This will be an International Women’s Day that I will remember for a long time to come. Not just because I shook the hand of UN Secretary General Ban Ki-moon, but also because of the sense of a step change in seeing violence against women ended. From the number of faith organizations engaged here at the CSW, which has increased considerably since 2010, but also the level of welcome that people of faith have received.
My day started with a workshop in conjunction with Terrie Robinson of the Anglican Communion looking at a church response to violence against women. Entitled ‘We Will Speak Out: Churches ending violence against women’ we aimed to communicate what action the global Anglican communion was taking to end violence against women (VAW) and also, more specifically, what the Church of England is doing.
Terrie started out by looking at the Primates letter from the meeting on Dublin, Ireland in 2011, which states ‘our churches must accept responsibility for our own part in perpetuating oppressive attitudes towards women. In penitence and faith we must move forward in such a way that our churches truly become a living witness to our belief that both women and men are made in the image of God.’ This was followed up with the ACC resolution 15-7 on gender based and domestic violence agreed in November 2012. This, among other points, says the Anglican Communion ‘ endorses and encourages Anglican engagement worldwide with the We Will Speak Out coalition of churches and Christian agencies against sexual violence.’ It goes on to encourage theological colleges to train clergy and ministers on the ‘natured dynamics of gender based violence’ and the theological basis for ending violence against women. It furthermore encourages leaders to engage in campaigns to end violence against women.
My part was to speak out about the Church of England’s action on this issue. Siting the 2004 Synod motion which ‘urges all dioceses to consider ways in which they could (i) work in partnership with other agencies, co-operating sensitively with those serving minority communities, to provide the resources needed by victims and their families; (ii) speak out against the evil of domestic violence; and (iii) work for justice and safety in the homes of this nation.’ This resulted in the publication of Pastoral guidelines in 2006 to help churches respond to the issue of domestic abuse.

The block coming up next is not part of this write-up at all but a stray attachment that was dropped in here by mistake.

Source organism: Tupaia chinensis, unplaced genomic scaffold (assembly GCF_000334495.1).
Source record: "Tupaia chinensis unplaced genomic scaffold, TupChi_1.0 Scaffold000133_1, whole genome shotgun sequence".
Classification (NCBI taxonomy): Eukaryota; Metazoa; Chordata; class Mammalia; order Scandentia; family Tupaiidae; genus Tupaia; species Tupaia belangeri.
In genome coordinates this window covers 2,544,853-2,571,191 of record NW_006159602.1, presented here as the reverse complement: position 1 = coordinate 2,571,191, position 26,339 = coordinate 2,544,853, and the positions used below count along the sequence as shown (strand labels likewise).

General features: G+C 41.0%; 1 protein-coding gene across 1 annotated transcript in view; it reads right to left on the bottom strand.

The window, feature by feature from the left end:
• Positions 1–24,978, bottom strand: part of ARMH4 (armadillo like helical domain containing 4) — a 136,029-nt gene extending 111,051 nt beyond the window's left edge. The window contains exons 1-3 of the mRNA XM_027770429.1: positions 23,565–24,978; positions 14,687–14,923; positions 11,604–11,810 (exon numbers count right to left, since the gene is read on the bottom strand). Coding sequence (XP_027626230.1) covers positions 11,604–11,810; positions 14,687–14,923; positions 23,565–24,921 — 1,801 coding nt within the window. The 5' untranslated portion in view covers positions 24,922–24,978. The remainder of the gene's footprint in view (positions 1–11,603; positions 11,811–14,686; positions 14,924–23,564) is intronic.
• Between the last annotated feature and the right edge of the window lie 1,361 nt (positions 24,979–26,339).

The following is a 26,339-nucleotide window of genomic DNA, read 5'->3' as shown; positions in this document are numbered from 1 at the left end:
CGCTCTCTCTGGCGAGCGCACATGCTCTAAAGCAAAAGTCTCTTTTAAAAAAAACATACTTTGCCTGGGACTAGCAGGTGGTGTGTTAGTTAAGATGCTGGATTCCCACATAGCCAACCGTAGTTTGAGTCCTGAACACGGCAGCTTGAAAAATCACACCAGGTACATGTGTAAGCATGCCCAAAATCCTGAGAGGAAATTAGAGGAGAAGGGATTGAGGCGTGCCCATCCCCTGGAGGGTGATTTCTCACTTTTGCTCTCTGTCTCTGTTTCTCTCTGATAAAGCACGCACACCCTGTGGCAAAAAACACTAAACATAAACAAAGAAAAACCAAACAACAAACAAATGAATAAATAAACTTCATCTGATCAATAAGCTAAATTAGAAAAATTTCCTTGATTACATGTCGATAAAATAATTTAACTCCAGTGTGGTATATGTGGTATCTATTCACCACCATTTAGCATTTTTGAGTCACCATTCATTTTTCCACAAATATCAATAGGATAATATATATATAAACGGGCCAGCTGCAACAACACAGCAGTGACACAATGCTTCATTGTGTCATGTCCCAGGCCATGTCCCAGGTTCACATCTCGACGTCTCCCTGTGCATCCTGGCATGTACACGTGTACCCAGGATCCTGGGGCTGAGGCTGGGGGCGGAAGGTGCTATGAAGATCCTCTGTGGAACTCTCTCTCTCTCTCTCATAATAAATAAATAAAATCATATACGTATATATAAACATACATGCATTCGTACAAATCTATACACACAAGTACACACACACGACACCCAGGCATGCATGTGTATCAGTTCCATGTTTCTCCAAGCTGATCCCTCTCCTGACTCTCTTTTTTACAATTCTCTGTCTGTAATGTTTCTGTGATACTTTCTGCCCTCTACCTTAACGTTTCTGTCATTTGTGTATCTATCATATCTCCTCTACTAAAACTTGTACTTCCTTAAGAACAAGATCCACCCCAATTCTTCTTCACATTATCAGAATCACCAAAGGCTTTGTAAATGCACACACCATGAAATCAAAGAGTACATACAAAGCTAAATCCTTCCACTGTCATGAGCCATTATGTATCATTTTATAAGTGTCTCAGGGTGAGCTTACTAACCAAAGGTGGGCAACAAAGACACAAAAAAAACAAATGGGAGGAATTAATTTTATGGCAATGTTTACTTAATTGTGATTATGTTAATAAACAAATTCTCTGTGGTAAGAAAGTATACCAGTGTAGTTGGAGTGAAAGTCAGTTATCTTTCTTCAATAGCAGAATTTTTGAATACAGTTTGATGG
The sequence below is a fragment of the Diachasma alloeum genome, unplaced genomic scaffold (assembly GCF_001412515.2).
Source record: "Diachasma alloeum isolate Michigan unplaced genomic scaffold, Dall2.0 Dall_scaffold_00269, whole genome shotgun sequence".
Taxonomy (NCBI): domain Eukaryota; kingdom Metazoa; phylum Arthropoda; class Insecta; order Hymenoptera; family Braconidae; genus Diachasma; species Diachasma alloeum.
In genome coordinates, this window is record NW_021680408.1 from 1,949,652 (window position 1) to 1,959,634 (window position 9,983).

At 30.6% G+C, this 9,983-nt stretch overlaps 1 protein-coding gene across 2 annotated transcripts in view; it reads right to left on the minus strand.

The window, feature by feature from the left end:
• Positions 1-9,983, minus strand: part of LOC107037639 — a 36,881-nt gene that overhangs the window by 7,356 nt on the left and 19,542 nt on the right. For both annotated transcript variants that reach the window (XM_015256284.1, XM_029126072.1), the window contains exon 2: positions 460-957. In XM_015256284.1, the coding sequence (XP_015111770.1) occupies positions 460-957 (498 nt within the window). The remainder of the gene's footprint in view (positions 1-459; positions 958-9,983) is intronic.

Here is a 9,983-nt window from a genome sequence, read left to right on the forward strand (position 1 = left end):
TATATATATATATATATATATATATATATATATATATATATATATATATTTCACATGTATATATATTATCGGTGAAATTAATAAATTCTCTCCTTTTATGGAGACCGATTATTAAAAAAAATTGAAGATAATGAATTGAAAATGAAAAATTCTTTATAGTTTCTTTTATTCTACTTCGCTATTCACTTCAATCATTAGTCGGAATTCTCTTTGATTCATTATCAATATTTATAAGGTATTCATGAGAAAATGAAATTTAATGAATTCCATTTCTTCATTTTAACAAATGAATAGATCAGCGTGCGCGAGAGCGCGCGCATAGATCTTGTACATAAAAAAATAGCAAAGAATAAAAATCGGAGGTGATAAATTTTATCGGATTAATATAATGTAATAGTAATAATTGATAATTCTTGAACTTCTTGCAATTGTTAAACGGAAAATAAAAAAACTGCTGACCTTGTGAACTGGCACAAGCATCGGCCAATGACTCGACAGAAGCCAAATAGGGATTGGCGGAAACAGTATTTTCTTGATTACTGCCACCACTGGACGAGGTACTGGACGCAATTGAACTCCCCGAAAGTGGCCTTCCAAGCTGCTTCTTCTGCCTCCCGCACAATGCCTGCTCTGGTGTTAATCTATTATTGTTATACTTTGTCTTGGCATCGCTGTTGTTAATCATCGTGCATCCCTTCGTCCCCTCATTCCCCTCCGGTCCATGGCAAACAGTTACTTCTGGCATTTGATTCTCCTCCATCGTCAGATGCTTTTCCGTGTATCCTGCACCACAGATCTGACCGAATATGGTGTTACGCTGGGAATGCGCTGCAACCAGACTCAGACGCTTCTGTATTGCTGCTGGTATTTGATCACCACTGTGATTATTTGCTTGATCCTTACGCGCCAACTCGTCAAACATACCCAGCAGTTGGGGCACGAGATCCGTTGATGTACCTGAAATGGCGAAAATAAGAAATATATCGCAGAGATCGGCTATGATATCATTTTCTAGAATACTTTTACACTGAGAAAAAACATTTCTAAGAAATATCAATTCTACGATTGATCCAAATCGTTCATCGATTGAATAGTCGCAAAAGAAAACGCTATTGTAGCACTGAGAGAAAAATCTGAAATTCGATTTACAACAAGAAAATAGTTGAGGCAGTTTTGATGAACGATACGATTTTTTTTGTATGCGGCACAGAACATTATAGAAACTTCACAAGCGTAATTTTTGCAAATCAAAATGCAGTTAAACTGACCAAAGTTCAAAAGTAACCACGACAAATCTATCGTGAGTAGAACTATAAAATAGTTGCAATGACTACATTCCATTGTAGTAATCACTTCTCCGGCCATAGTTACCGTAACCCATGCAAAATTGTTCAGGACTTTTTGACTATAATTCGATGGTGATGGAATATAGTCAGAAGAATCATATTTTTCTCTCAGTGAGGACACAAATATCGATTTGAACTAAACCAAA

Practical examples of churches engaging in ending domestic abuse vary across England. For example my own church, St Stephen’s Twickenham, have had a few of the volunteer staff trained by Restored. We have also put up posters in the toilets for women to access help and support, along with me speaking at two services on the 25th November, the start of the global 16 days of activism to end violence against women. A church in Carlisle is running training for churches across the diocese on addressing domestic abuse and linking in with the local services provided. Each church trained has a ‘champion’ who raises the issue an acts as a point person for women to contact. There are simple things that can be done that can make a big difference. Restored’s church pack is a useful starting point and all the copies at the workshop went very quickly. It seems there isa real thirst for practical tools to respond.
Having dumped our bags at ‘815’ (815 second avenue, the Episcopal Church centre that hosts the Anglican Communion and Ecumenical Women during the CSW, and does it so very well), we headed to the UN for the International Women’s Day march. It was snowing, very cold and wet. On arrival we were given tabards to wear as part of the march. We head off being led by Susan Sarandon to a street near by where we heard speeches from Christie Turlington-Barnes, Mrs Ban, among others. Susan Sarandon read out a letter from Malala (the girl from Pakistan who was shot on her way to school) which encouraged us all to stand up for the rights of girls. A well-timed call as some nations are trying to remove the language of ‘girls’ from the agreed resolutions.
Then Ban Ki-moon came on the platform. Everyone cheered. He is such a respected man by so many of us in working to end violence against women. He has taken action from his inception as UN Secretary General, to highlight the issue of violence against women. He established the baseline data and then moved into action. He encouraged the setting up Say No – UNite which calls on us all to take action to end violence against women, along with his network of male leaders to make a stand to end violence against women. Mr Ban did this at a time when engaging men was nowhere near as popular as it is today. Not surprising he is so well respected.